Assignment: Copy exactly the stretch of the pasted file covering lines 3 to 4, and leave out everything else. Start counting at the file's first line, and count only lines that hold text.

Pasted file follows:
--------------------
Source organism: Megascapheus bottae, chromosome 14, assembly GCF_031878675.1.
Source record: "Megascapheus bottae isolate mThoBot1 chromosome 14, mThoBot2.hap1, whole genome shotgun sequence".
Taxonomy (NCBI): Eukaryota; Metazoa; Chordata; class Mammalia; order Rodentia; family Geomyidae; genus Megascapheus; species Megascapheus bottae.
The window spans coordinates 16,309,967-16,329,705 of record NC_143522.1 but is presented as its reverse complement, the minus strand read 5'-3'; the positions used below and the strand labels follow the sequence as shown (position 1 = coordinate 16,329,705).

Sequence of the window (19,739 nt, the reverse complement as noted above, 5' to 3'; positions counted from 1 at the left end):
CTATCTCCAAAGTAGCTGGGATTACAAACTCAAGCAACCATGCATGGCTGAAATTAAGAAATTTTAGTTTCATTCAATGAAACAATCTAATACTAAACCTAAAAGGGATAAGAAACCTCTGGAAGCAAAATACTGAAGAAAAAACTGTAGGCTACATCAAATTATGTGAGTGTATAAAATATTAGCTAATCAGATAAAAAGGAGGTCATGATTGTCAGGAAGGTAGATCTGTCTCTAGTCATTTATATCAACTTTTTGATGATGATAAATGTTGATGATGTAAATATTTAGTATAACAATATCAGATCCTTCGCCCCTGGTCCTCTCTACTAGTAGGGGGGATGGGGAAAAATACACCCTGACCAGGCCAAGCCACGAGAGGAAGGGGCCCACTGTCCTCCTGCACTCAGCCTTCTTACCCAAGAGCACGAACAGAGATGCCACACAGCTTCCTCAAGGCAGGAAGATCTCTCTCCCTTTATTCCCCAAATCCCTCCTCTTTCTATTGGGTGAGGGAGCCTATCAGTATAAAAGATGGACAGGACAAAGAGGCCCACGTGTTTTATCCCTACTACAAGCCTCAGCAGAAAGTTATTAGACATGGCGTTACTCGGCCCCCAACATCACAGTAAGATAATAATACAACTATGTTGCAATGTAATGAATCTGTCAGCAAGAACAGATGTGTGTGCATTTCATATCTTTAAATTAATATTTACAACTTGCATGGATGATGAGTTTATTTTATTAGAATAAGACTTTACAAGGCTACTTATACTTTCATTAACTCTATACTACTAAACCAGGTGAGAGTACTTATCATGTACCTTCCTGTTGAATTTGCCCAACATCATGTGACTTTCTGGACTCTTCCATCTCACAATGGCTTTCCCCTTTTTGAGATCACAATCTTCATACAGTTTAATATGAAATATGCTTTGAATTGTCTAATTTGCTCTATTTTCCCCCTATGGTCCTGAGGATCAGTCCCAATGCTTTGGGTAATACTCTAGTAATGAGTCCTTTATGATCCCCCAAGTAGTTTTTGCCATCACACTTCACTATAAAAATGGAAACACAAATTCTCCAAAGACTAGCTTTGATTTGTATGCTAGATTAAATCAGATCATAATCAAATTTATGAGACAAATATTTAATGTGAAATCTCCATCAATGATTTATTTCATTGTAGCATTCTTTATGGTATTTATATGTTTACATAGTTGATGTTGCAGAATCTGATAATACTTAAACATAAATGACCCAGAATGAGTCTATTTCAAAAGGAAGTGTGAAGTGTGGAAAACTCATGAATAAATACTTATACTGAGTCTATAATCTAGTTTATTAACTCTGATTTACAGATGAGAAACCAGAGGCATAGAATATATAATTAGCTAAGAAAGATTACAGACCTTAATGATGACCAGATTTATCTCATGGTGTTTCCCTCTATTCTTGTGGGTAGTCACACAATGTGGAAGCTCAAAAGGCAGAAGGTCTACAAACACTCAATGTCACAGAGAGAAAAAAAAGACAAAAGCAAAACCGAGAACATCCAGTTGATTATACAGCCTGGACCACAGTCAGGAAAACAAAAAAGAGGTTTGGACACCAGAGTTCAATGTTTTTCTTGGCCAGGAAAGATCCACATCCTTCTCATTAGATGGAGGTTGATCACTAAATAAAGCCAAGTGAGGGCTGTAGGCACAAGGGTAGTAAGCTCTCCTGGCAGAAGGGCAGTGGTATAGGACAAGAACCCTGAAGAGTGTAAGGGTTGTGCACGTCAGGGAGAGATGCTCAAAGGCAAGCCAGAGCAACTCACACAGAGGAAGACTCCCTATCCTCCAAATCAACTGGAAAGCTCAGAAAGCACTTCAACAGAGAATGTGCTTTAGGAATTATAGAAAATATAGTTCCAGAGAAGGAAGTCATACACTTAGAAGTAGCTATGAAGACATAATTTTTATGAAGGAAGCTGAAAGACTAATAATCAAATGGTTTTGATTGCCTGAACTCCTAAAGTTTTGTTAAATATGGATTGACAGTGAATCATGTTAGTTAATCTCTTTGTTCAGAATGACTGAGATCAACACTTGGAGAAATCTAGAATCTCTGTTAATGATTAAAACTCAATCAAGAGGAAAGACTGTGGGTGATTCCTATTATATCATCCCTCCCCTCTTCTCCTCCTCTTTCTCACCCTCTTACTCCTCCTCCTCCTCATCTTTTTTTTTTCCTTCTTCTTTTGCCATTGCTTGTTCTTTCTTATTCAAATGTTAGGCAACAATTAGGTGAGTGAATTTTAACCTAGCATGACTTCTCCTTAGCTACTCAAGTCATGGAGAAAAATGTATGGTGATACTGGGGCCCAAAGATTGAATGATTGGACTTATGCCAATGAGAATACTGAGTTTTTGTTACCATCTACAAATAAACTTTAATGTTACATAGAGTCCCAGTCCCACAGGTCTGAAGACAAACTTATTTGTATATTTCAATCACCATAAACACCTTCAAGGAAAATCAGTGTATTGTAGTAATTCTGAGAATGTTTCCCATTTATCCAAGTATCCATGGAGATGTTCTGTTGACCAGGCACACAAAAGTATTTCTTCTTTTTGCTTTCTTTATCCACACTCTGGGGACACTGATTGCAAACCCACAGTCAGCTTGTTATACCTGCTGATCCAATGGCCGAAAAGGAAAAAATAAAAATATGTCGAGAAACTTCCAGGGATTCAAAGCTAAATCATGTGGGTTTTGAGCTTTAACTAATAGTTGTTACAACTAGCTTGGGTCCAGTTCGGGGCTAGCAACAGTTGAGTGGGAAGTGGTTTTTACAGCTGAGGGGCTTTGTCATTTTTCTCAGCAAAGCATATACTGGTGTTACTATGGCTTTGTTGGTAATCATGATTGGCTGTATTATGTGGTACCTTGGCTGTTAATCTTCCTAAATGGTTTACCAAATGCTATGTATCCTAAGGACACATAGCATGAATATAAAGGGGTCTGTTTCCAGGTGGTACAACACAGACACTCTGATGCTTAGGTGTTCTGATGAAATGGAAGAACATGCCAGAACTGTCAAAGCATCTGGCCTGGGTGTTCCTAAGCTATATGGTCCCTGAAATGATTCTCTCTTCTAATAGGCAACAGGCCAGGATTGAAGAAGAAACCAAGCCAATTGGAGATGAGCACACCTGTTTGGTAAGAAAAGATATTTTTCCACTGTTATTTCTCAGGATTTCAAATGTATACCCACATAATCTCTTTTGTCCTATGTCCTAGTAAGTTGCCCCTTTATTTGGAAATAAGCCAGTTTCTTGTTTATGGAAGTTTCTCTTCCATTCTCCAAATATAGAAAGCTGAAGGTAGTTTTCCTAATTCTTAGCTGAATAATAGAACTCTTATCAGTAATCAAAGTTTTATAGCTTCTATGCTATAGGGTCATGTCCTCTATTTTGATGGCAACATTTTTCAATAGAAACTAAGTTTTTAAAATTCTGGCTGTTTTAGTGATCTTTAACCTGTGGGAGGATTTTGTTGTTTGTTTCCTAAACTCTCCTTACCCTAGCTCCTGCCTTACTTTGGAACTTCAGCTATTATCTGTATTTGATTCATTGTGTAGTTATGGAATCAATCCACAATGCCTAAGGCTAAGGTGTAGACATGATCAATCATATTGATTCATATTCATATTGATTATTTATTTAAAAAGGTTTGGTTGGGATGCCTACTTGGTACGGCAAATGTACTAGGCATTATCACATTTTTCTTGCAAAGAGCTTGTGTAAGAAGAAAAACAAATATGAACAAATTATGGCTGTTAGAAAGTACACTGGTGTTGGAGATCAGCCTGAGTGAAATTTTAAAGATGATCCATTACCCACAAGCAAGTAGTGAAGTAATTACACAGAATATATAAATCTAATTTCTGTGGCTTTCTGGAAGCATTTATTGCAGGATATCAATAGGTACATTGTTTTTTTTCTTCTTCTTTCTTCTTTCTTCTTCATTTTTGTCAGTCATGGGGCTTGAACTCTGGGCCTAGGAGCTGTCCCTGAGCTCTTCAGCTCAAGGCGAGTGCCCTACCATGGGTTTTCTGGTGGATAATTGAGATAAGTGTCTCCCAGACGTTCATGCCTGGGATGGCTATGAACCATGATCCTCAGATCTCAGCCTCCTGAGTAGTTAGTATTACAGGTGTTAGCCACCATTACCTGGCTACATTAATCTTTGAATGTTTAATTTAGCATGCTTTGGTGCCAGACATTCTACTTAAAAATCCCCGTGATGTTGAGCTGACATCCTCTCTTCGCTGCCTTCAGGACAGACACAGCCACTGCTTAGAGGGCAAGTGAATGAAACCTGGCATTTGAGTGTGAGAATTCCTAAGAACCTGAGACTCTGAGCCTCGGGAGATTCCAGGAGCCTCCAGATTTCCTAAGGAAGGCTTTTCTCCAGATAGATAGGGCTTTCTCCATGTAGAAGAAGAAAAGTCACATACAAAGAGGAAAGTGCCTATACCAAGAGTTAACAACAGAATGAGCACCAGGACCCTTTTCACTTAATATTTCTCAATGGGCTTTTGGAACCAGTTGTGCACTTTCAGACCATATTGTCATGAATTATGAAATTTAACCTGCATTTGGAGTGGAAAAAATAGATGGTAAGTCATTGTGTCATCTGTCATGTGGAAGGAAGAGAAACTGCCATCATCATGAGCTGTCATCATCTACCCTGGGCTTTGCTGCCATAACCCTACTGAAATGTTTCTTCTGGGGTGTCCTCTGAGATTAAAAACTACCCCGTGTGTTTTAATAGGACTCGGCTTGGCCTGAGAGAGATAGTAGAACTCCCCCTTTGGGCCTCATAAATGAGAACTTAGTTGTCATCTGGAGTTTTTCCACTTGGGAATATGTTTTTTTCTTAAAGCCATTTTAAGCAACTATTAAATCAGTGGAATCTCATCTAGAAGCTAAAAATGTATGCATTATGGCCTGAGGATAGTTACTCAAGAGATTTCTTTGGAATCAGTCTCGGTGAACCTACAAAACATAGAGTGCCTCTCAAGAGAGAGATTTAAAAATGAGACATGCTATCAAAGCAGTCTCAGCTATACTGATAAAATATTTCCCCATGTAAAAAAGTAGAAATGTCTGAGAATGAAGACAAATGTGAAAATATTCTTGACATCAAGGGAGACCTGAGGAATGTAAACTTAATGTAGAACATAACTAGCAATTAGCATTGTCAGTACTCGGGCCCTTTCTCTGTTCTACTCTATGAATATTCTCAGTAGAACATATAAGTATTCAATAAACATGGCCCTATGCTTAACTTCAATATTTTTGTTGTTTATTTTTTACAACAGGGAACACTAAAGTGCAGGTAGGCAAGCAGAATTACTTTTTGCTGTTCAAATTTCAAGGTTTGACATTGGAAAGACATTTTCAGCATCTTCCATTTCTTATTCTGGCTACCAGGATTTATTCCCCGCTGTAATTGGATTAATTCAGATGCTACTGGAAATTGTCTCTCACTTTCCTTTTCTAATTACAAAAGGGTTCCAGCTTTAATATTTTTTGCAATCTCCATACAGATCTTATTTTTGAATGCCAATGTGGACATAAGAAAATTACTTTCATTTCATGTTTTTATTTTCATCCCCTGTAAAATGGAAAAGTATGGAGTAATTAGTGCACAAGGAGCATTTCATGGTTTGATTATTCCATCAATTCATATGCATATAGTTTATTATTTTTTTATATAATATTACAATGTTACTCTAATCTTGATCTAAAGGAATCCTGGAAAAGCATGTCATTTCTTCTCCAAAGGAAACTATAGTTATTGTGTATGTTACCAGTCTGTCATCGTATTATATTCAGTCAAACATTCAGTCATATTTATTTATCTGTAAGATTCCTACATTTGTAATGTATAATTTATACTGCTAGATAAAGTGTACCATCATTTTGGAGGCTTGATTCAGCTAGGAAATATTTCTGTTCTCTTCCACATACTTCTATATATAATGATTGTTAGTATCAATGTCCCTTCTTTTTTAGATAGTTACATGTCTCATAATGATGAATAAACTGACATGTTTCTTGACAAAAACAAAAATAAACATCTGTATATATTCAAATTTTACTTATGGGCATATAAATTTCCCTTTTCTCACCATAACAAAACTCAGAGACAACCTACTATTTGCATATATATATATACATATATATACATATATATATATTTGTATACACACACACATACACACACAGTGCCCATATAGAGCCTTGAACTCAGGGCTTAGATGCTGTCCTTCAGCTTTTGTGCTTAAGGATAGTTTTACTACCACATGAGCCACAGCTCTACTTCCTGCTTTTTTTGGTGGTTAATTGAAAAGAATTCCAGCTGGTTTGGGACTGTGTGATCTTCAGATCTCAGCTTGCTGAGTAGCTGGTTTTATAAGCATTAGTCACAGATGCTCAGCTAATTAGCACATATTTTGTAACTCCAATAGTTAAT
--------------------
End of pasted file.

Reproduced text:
Taxonomy (NCBI): Eukaryota; Metazoa; Chordata; class Mammalia; order Rodentia; family Geomyidae; genus Megascapheus; species Megascapheus bottae.
The window spans coordinates 16,309,967-16,329,705 of record NC_143522.1 but is presented as its reverse complement, the minus strand read 5'-3'; the positions used below and the strand labels follow the sequence as shown (position 1 = coordinate 16,329,705).